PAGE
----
100 Plus was in the WSJ again this weekend under “Twelve Months of Reading”. Here’s the link.
Here’s the link.
Here’s the link — it should be a great discussion with lots of interesting people. Here’s a small synopsis and video promo:
“Revolving around the theme “Writing the Future”, the conference will explore the world of media and communicating Transhumanism.”
Here’s the details:
When I’m 164: The New Science of Anti-Aging and What Happens If It Succeeds
October 10, 2012 – 6:00 PM
SF Writer’s Grotto
490 Second St., 2nd Floor
Do you want to live forever? Humans may soon be able to radically extend lifespan through genetics, stem cells, and bionics. What happens then? Would you take a pill that slows aging and allows you to live to age 164? Drawing on art, literature, and tech, David Ewing Duncan (author of When I’m 164) leads a discussion that considers whether humans should cheat death, even it becomes possible.
Here’s a short review of 100 Plus by Jonathan Wei, a researcher who specializes in geniuses.
Doctors in Sweden have replaced a vital blocked blood vessel in a 10-year-old girl using the first vein grown in a lab from a patient’s own stem cells.
The successful transplant operation, reported online in The Lancet medical journal on Thursday, marks a further advance in the search for ways to make new body parts.
A good article on gene therapy from The Scientist:
The concept is simple: if a mutated gene is causing a problem, replace or supplement it with a new, accurate copy. In theory, such a strategy could not just treat, but cure countless human genetic diseases. In practice, however, developing safe and effective gene therapies has not been easy. Even when identifying a disorder’s genetic basis is fairly straightforward, finding the appropriate delivery vector to target the diseased tissues in the body, while avoiding unintended consequences, has challenged would-be gene therapists for more than 20 years. But more and more researchers are convinced that the technique is on the brink of becoming a common medical practice.
Cancer, diabetes, Alzheimer’s — these are all diseases of aging, yet some people are willing to argue that aging is a good thing. That’s the question at hand at this Oxford University Scientific Society Debate between SENS Foundation Chief Science Officer Dr. Aubrey de Grey and neuroscientist Prof. Colin Blakemore. It happens live in the UK at 11am PST and I’m told the video will be online soon after. I’ll link to it when it is available.
Here’s a great article by Forbes columnist Bruno Aziza on big data and staying healthy. It also mentions 100Plus, a cool new company started by Chris Hogg that focuses on predicting your health. If you’re an engineer, designer, data hacker or communicator who is super-interested in these issues, the company is hiring. Check it out!
Here’s my latest Big Think interview — this time on longevity and the family.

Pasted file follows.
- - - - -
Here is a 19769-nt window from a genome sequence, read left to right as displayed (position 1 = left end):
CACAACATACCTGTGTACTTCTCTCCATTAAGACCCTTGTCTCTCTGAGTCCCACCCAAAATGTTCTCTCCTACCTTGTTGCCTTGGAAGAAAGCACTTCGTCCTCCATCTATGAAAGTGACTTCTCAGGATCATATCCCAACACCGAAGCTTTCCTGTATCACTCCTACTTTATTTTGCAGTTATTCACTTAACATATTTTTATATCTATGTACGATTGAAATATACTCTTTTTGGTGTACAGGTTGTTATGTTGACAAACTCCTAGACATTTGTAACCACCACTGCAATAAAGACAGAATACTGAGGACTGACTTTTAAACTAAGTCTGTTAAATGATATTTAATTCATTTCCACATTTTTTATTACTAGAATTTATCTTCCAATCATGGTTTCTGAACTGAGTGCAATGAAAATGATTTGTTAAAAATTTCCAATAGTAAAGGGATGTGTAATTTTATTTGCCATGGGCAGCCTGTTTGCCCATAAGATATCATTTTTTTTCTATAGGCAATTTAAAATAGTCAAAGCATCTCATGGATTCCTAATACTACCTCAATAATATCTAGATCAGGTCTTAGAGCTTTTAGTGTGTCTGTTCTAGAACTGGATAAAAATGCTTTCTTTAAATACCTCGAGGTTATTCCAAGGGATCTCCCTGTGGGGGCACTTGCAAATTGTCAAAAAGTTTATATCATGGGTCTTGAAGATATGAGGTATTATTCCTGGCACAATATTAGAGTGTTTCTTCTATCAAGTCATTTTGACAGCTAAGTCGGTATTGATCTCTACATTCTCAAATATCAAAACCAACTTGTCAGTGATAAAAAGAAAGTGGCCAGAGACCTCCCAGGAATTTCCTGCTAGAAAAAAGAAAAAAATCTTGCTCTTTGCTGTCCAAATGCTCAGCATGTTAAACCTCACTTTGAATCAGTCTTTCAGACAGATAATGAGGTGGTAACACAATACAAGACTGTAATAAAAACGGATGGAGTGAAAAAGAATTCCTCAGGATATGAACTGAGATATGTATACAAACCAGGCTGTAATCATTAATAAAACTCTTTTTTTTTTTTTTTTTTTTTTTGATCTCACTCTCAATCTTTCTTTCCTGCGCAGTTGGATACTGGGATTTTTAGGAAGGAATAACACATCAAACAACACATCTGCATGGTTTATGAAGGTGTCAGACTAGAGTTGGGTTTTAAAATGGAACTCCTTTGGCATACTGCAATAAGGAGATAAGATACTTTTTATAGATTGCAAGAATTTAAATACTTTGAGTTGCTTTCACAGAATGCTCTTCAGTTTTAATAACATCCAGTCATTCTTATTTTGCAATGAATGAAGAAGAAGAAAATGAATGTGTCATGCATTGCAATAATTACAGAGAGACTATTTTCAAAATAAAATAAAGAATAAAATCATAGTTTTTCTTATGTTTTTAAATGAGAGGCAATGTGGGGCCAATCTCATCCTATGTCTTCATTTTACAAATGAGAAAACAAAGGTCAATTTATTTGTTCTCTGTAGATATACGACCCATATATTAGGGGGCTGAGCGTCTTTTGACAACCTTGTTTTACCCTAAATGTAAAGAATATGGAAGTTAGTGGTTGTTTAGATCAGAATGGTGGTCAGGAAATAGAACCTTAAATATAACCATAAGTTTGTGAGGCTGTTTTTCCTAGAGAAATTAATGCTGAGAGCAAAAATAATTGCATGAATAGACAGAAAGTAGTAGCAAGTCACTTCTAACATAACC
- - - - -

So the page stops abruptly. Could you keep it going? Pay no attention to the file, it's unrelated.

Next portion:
From the transcript: “When we can live longer and healthier lives, there’s the question of what happens to many different areas of our lives. The family is one that’s super important. What happened the last time we doubled human life expectancy? Human life expectancy in 1850 in the United States was 43 years. Today it’s around 80 years. We’ve roughly doubled it already. And so the question is, is well what happened to family life during that time?”
The DOD is funding a lot of great work in regenerative medicine. Here’s yet another example developed at the University of Georgia’s Regenerative Bioscience Center. Thanks, DOD (and the folks over at DARPA).
Here’s a great article from PandoDaily discussing what gene sequencing companies like Halcyon might do now that another company (Oxford Nanopore) has managed to do cheap, fast, sequencing first. Halcyon board member Elon Musk has this to say:
Halcyon has a lot of hardcore technology and awesome engineers. No one has or is about to jump ship. Halcyon is one of the few companies where I’m an investor vs being part of the founding team, but I’m nonetheless committed to supporting them for years to come.
If this other tech really works and can do perfect DNA reading, including knowing which genes are expressed, then Halcyon will shift its focus to writing genes.
Below is the video and here you will find the article that goes along with it. Jeff Glor, the correspondent who interviewed me, Peter Thiel, and Cynthia Kenyon, was super-smart and did a great job.
Here’s a link to an op-ed I wrote for a London-based financial newspaper on longevity and economics.
A 30-year old man in Baltimore had his cancerous trachea taken out and replaced with one grown for him in the lab. Now, he has a second chance at life and his 4-year-old daughter will have her father around. Scientists like Dr. Paolo Macchiarini, director of the Advanced Center for Translational Regenerative Medicine at the Karolinska Institute in Stockholm, are true heroes.
Here’s the full story in the New York Times.
Happy New year! In case you missed it, John Stossel hosted a fun series right before Christmas called “what a wonderful world” where he featured various authors and scientists, including me. Here’s a link to the video: